Be Loved No More: The Life and Environment of Fanny Burney

Be Loved No More: The Life and Environment of Fanny Burney

Be Loved No More: The Life and Environment of Fanny Burney

Be Loved No More: The Life and Environment of Fanny Burney

Excerpt

The precept employed as the title of this book, being Alexander Pope's parting admonition in his Elegy to the Memory of an Unfortunate Lady, implies more happily than could any especially designed phrase the dominant temper of Fanny Burney's life. Brought up in one of the most picturesque and arresting of eighteenth-century households, and in one of the most gracious that have ever figured in the annals of English literature, Miss Burney was plucked by the ambition of others from its charm, and was deposited in the chill environment of her Queen's court. Simultaneously, she was cut off by death and change from those great literary lights of Johnson's circle --almost as though the lexicographer's orthodox ghost had, on discovering her in tears in her father's once happy study, bid her be no more loved by the old, but turn for friendship to new faces. Thus she went, moved partly by ambition and perhaps no little by restlessness, to the court of Queen Charlotte and George III, where she early gained the affection of all the royal family--only, as the years passed and she could bear the confinement no longer, to relinquish it. Later she married a man to whom she was devoted, and with him and their son she knew brief happiness. Both husband and son, however, were survived by Fanny, whose sad lot was to live too long.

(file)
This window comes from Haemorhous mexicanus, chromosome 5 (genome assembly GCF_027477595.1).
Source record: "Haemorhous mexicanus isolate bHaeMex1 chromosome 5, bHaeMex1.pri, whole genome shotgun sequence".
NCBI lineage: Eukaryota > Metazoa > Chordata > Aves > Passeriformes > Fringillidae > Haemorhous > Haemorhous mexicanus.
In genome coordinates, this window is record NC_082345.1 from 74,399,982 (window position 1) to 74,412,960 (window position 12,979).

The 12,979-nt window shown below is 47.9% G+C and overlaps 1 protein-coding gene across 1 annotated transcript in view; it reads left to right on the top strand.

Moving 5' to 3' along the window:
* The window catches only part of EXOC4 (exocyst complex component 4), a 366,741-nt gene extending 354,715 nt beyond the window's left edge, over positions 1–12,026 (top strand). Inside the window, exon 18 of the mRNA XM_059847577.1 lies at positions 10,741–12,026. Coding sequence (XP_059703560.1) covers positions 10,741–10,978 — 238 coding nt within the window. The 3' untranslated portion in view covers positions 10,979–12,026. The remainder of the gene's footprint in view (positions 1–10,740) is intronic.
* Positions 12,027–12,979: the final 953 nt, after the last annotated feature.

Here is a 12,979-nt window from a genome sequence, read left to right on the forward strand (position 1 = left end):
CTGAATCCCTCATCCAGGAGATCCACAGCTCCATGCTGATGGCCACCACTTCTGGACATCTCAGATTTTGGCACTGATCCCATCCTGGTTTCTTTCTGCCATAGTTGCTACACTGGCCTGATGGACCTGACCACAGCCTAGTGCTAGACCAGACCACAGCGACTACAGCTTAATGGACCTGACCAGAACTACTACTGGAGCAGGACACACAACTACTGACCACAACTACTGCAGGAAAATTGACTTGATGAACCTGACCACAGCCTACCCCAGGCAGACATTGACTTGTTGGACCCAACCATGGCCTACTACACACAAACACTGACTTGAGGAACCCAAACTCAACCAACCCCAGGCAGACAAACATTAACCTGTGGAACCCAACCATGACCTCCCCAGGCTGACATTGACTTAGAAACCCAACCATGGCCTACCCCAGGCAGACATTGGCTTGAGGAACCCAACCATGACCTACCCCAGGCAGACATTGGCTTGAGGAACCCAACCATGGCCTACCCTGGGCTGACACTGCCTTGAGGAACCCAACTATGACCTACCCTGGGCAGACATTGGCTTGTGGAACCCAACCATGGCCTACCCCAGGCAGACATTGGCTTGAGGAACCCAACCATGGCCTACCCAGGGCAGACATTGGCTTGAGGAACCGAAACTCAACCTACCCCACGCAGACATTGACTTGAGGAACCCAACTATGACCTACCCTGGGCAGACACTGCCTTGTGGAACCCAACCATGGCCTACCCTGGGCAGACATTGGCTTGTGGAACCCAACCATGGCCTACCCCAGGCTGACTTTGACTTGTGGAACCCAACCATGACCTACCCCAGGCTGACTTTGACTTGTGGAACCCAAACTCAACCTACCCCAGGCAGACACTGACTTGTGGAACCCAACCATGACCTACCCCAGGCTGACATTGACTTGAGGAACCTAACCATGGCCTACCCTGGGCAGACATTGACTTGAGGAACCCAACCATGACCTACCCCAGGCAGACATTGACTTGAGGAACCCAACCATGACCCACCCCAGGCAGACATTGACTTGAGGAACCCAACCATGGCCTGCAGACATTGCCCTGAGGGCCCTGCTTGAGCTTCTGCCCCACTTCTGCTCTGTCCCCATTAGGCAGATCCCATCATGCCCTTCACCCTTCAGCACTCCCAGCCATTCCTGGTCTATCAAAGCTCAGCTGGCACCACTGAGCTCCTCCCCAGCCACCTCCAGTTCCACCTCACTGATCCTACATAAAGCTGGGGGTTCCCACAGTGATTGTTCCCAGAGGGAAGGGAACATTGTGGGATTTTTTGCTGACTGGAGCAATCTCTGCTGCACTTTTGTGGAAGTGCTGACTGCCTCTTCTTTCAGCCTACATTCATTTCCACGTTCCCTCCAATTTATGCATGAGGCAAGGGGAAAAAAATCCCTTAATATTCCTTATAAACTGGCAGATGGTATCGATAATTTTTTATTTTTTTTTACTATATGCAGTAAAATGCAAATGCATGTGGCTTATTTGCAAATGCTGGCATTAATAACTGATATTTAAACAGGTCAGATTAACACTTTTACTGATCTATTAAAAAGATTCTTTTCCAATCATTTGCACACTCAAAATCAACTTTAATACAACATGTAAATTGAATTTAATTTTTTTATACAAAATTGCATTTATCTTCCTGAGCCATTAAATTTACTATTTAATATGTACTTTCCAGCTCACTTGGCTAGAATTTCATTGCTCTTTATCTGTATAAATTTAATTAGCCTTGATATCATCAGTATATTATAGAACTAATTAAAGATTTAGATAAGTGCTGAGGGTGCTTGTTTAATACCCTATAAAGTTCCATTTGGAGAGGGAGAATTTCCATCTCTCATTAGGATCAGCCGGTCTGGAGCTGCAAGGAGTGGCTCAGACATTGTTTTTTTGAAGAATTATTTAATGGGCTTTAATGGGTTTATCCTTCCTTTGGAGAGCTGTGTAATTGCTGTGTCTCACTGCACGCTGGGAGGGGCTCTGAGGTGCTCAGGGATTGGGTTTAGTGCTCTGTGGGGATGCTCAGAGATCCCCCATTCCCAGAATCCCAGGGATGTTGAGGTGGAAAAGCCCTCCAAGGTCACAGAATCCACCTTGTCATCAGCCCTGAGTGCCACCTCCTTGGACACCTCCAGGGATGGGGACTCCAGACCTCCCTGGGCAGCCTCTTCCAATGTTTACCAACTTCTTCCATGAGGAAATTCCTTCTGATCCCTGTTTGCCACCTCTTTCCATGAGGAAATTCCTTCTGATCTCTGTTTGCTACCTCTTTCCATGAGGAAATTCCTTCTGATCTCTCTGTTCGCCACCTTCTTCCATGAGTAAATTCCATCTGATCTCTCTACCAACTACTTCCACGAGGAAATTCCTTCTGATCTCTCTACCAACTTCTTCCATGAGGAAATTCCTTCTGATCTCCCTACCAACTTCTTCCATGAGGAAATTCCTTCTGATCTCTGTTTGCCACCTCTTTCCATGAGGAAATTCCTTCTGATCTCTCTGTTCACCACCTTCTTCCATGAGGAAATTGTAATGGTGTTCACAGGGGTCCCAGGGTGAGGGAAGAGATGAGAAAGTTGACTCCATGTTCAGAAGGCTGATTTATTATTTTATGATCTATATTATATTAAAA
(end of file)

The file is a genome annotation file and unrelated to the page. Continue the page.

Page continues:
For Time, despite our calm division of it into hours and years and our more sentimental symbol of the old man with hour-glass and scythe, is ultimately nothing but a synonym for Change. And if one is young and there is more hope for the morrow than memory for the past, he calls Change by his alias, Progress. But if his happiest years are gone and the morrow is merely a void, then he calls Change by its other pseudonym, which is The Destroyer. Time the Destroyer was unkind to Fanny Burney. Before her eighty-eight years of life . . .

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